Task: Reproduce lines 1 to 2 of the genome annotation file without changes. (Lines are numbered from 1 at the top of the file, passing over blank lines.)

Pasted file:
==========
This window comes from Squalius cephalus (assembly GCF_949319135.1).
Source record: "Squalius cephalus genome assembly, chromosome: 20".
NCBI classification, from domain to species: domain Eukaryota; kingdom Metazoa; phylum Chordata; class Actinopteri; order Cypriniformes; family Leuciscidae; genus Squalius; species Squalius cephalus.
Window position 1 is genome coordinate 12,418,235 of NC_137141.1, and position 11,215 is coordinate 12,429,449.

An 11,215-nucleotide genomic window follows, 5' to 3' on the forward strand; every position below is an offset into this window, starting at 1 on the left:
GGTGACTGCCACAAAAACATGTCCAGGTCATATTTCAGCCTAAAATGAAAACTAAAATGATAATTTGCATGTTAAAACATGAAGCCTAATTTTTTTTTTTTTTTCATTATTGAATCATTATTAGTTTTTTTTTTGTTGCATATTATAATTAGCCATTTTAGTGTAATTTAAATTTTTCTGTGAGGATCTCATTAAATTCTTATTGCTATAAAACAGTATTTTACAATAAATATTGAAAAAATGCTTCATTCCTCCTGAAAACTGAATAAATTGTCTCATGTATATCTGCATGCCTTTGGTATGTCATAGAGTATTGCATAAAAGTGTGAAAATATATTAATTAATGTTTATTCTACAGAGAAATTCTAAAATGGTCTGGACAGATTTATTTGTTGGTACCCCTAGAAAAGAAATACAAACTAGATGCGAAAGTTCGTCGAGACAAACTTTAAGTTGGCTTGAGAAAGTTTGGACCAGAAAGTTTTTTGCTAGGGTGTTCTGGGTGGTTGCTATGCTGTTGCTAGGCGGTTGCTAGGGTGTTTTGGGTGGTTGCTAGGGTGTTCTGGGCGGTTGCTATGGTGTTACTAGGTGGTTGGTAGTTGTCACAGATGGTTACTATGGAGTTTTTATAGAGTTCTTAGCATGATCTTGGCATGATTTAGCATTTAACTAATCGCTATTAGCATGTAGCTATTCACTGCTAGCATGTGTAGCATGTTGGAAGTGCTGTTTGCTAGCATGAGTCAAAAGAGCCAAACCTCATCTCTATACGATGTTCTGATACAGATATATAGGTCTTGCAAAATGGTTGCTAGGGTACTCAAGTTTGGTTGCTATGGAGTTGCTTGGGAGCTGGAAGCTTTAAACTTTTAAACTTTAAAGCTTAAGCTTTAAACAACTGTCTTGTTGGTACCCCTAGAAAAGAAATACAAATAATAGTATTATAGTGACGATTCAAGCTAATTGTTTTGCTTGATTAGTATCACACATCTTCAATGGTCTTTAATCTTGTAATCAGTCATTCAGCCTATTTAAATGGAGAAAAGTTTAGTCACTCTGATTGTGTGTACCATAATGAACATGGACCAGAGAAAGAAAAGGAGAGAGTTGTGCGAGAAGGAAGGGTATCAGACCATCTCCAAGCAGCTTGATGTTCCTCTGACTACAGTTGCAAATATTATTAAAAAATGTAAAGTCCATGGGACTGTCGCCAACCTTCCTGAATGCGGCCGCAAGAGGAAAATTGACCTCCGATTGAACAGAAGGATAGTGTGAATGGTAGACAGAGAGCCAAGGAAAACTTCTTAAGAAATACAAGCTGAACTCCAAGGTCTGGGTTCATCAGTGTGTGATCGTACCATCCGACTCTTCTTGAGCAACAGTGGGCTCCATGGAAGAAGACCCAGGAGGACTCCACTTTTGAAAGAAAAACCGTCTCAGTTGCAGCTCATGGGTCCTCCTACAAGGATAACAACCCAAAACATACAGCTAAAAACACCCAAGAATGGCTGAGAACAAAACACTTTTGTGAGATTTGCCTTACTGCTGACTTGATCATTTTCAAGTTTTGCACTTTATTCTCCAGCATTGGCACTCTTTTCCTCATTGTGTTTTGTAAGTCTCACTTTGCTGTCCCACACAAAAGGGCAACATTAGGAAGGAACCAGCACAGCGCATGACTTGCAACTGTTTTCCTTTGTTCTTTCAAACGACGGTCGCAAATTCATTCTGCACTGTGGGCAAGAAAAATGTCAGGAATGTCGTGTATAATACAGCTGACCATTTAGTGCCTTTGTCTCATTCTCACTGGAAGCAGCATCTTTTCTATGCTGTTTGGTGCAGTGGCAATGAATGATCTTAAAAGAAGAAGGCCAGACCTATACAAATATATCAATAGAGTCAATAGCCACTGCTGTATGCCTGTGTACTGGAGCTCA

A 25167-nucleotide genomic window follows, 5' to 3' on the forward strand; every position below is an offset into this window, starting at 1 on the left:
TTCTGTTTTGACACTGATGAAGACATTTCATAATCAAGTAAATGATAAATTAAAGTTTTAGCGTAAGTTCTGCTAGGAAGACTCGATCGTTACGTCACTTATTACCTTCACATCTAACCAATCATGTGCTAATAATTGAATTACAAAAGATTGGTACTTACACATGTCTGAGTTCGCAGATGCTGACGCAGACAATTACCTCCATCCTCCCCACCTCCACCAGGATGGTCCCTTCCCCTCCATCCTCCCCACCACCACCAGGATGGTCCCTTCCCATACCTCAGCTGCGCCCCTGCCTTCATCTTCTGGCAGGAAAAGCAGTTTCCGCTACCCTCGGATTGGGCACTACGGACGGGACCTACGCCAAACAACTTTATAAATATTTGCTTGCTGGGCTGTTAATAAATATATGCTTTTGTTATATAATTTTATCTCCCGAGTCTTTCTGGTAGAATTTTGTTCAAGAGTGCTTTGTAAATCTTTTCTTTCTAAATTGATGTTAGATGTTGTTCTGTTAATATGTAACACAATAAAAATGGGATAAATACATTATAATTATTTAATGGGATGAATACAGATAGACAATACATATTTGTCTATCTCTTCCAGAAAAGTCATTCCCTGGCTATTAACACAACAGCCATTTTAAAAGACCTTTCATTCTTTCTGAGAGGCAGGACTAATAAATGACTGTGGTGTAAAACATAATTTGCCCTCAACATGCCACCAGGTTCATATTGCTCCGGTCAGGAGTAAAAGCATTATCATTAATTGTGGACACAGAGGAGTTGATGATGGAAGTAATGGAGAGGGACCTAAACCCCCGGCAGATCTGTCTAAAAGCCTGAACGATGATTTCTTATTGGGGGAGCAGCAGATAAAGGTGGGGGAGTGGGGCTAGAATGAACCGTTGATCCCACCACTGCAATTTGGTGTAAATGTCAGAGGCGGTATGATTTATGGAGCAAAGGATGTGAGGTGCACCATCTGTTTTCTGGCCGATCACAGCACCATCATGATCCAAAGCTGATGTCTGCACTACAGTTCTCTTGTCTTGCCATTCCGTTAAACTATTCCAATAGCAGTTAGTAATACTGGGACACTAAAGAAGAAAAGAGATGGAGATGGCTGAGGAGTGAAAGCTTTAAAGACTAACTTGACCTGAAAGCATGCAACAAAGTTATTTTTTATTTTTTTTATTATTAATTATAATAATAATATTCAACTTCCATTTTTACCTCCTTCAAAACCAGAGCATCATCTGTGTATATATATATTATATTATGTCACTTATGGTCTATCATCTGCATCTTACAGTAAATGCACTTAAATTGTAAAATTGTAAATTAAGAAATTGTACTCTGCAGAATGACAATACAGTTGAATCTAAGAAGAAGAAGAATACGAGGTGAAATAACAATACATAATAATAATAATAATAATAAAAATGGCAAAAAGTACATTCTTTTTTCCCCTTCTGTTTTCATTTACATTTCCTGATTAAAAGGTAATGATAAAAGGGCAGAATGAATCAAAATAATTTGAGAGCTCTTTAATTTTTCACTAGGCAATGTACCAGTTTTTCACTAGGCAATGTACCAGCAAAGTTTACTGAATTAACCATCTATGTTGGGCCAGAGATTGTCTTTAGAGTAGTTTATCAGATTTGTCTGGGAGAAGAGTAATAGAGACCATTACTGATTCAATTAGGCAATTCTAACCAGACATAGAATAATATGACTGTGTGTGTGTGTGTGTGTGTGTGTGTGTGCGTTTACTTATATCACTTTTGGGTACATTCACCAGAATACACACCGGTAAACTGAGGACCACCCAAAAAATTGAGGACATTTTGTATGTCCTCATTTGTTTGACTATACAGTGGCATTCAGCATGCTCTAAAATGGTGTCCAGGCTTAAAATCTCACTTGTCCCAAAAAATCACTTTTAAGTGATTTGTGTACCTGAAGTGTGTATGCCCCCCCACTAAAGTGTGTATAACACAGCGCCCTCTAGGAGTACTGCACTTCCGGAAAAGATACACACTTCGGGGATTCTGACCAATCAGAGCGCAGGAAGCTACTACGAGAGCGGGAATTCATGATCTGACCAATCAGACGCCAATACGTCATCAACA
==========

This window comes from Squalius cephalus (assembly GCF_949319135.1).
Source record: "Squalius cephalus genome assembly, chromosome: 20".